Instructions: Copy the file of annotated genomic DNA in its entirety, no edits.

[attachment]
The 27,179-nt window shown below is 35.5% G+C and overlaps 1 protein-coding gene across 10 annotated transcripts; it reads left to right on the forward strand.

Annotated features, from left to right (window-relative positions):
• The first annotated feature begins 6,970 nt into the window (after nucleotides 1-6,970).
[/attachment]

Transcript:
The 27,179-nt window shown below is 35.5% G+C and overlaps 1 protein-coding gene across 10 annotated transcripts; it reads left to right on the forward strand.

Annotated features, from left to right (window-relative positions):
• The first annotated feature begins 6,970 nt into the window (after nucleotides 1-6,970).